operable roof and wall louvres in timber, metal or glass

are now abundantly available from local specialists like

Outdoor Style, Aurae, Stratco and Johnson & Couzins.

Fixed or sliding panels or fabric screens are other good

options to provide shade, privacy and styling for your

easy, breezy outdoor room.

Next comes the fun stuff. Furnish your al fresco living

room so it’s ready for you or your guests to sink into

a comfy couch at the first hint of a mojito. The newest

outdoor designs rival indoor ranges for appealing soft

furnishings, while upping the ante for practicality. So

forget wooden benches and ditch the cushion box, and

instead invest in quality all-weather fabrics that allow

you to leave your room ready to receive people 24/7.

Add some ambient lighting, speakers and inconspicuous

heating – Goom Landscapes recommends radiant heat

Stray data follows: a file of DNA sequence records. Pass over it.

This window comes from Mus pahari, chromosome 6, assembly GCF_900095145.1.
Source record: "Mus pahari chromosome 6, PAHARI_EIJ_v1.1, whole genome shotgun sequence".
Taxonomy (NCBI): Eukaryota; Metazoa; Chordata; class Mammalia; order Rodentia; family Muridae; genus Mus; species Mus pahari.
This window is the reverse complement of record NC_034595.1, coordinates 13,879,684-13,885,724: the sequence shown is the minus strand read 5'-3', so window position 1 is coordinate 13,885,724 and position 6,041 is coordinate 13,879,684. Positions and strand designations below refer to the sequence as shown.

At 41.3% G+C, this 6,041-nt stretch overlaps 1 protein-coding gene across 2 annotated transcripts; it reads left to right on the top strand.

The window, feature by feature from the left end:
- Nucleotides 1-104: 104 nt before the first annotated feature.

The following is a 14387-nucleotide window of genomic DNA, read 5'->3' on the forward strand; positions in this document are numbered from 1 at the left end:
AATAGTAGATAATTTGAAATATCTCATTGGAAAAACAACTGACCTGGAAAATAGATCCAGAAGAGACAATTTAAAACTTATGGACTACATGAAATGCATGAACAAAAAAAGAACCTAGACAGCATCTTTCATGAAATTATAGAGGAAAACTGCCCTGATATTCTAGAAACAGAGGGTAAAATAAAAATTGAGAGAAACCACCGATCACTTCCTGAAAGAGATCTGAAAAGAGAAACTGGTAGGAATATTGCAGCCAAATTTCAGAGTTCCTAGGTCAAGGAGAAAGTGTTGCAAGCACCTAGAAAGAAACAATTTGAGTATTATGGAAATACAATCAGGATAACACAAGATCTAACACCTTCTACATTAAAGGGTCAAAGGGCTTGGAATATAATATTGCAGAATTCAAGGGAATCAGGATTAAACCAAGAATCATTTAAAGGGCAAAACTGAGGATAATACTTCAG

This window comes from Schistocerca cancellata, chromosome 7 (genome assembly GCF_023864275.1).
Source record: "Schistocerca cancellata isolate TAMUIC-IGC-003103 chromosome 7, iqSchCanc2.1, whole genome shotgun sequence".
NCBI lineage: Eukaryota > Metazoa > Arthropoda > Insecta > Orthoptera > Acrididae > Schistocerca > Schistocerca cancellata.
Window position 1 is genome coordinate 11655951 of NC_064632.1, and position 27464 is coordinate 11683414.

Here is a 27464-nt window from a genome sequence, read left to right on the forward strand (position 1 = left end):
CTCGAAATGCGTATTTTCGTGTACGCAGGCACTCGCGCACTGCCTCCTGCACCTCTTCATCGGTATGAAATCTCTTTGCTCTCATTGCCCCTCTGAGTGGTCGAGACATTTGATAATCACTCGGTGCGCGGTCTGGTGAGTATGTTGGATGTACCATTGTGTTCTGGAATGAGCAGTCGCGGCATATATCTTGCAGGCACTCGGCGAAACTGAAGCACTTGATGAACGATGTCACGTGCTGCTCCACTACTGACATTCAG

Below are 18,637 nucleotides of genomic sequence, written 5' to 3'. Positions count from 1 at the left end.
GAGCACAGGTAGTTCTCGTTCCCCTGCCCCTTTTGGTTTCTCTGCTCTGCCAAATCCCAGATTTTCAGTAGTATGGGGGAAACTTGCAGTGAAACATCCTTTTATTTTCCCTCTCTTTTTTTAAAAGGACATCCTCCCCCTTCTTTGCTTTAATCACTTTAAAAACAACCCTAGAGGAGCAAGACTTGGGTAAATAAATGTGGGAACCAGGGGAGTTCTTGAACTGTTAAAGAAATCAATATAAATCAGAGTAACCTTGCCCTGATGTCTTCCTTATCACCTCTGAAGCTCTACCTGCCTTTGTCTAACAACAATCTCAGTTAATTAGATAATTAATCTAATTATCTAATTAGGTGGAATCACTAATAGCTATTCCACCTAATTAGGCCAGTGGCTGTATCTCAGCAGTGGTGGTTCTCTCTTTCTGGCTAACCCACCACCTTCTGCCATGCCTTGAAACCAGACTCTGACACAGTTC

strips positioned out of the way on the ceiling or walls,

or alternatively try heating from below using heated

pipes in concrete formed sets or outdoor flooring. Focus

your outdoor haven around a mesmerising flame or

water feature, and accent it with lush plants or perhaps

a rug or throws to keep things cosy on cooler nights,

and you may not congregate indoors again until autumn.

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STYLE | home 43

The cone-shaped OFYR offers

fiery heat as well as a hot plate.

No self-respecting outdoor room or entertainment area

is complete without the element of fire. A flickering